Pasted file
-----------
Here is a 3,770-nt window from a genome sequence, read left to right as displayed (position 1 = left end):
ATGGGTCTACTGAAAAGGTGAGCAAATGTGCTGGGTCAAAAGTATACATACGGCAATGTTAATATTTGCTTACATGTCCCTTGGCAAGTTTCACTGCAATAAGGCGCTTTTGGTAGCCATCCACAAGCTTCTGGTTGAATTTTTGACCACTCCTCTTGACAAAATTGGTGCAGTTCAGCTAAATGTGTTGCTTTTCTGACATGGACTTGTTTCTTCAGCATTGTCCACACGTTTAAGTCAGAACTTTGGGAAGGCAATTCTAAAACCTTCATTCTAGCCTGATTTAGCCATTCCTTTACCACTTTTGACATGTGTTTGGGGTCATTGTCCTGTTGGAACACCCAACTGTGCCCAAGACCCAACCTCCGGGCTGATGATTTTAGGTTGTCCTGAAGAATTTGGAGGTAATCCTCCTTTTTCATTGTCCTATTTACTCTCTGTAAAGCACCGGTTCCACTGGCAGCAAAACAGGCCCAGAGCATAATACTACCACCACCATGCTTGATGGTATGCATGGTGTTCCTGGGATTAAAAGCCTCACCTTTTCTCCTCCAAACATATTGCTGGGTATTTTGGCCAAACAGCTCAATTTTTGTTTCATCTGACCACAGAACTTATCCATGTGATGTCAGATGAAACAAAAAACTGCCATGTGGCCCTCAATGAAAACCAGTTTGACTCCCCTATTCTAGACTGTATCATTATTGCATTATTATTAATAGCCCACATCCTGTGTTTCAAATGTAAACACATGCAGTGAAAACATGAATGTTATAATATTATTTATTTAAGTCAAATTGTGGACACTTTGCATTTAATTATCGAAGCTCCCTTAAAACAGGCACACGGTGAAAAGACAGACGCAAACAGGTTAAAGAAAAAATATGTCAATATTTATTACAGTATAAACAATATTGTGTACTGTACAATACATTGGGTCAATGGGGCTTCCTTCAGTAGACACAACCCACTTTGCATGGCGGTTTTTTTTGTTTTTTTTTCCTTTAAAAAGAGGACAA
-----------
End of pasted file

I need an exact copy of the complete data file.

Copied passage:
Here is a 3,770-nt window from a genome sequence, read left to right as displayed (position 1 = left end):
ATGGGTCTACTGAAAAGGTGAGCAAATGTGCTGGGTCAAAAGTATACATACGGCAATGTTAATATTTGCTTACATGTCCCTTGGCAAGTTTCACTGCAATAAGGCGCTTTTGGTAGCCATCCACAAGCTTCTGGTTGAATTTTTGACCACTCCTCTTGACAAAATTGGTGCAGTTCAGCTAAATGTGTTGCTTTTCTGACATGGACTTGTTTCTTCAGCATTGTCCACACGTTTAAGTCAGAACTTTGGGAAGGCAATTCTAAAACCTTCATTCTAGCCTGATTTAGCCATTCCTTTACCACTTTTGACATGTGTTTGGGGTCATTGTCCTGTTGGAACACCCAACTGTGCCCAAGACCCAACCTCCGGGCTGATGATTTTAGGTTGTCCTGAAGAATTTGGAGGTAATCCTCCTTTTTCATTGTCCTATTTACTCTCTGTAAAGCACCGGTTCCACTGGCAGCAAAACAGGCCCAGAGCATAATACTACCACCACCATGCTTGATGGTATGCATGGTGTTCCTGGGATTAAAAGCCTCACCTTTTCTCCTCCAAACATATTGCTGGGTATTTTGGCCAAACAGCTCAATTTTTGTTTCATCTGACCACAGAACTTATCCATGTGATGTCAGATGAAACAAAAAACTGCCATGTGGCCCTCAATGAAAACCAGTTTGACTCCCCTATTCTAGACTGTATCATTATTGCATTATTATTAATAGCCCACATCCTGTGTTTCAAATGTAAACACATGCAGTGAAAACATGAATGTTATAATATTATTTATTTAAGTCAAATTGTGGACACTTTGCATTTAATTATCGAAGCTCCCTTAAAACAGGCACACGGTGAAAAGACAGACGCAAACAGGTTAAAGAAAAAATATGTCAATATTTATTACAGTATAAACAATATTGTGTACTGTACAATACATTGGGTCAATGGGGCTTCCTTCAGTAGACACAACCCACTTTGCATGGCGGTTTTTTTTGTTTTTTTTTCCTTTAAAAAGAGGACAA